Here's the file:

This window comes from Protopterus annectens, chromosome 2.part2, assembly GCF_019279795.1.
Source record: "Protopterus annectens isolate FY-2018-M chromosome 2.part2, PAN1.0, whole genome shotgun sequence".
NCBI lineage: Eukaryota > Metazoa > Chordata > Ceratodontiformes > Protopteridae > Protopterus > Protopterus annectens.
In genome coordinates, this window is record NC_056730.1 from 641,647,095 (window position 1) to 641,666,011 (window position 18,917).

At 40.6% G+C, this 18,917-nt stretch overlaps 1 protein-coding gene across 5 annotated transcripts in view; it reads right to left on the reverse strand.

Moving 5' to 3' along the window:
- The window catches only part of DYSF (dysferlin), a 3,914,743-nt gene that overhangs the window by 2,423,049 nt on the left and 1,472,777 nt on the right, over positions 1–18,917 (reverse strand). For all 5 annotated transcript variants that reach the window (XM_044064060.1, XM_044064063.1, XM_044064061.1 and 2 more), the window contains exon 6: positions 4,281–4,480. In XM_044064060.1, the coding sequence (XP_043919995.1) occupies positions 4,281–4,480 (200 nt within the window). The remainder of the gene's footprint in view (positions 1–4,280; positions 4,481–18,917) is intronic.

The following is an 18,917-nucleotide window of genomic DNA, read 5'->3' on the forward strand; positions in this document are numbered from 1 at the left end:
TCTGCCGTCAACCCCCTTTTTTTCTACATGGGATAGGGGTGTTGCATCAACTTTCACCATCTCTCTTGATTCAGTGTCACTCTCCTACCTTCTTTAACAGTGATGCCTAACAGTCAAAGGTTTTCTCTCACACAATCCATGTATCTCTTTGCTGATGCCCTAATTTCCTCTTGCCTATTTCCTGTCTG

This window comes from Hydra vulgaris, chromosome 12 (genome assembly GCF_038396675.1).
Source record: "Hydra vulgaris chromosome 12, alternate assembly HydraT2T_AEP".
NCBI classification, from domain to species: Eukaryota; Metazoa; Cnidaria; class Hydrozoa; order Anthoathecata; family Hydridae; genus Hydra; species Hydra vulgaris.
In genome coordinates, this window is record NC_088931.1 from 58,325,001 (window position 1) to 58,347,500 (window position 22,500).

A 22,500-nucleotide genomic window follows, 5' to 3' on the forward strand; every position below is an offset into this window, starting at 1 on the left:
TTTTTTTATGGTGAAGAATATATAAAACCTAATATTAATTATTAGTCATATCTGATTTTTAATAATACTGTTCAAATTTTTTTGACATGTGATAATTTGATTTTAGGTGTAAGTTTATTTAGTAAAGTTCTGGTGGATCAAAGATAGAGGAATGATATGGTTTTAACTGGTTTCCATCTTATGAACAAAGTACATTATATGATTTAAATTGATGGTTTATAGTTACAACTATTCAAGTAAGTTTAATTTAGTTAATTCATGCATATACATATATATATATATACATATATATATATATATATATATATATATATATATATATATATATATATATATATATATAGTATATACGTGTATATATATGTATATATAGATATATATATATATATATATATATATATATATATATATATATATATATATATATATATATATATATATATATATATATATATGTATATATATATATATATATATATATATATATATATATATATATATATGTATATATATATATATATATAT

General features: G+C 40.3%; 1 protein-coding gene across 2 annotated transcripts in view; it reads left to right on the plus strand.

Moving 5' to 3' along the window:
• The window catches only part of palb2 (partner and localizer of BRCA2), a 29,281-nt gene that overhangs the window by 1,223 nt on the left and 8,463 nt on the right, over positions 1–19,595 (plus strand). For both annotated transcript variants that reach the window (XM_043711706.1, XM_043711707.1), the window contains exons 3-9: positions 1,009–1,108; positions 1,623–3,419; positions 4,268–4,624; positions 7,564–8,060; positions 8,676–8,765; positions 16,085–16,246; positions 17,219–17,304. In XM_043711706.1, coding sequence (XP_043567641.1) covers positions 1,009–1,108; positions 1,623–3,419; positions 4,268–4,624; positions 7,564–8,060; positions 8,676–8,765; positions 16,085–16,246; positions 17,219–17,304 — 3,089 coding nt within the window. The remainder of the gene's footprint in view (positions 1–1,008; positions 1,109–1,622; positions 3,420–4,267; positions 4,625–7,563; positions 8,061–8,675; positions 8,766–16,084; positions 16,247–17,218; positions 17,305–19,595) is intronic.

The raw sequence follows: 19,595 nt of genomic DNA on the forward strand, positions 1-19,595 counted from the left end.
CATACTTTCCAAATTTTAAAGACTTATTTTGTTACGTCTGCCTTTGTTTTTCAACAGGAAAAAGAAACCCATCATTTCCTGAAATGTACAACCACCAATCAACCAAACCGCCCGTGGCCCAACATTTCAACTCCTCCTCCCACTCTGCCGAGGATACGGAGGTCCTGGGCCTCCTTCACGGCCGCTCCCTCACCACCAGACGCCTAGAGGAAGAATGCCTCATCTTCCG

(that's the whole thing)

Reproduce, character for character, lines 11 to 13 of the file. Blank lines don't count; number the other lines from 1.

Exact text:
Source record: "Hydra vulgaris chromosome 12, alternate assembly HydraT2T_AEP".
NCBI classification, from domain to species: Eukaryota; Metazoa; Cnidaria; class Hydrozoa; order Anthoathecata; family Hydridae; genus Hydra; species Hydra vulgaris.
In genome coordinates, this window is record NC_088931.1 from 58,325,001 (window position 1) to 58,347,500 (window position 22,500).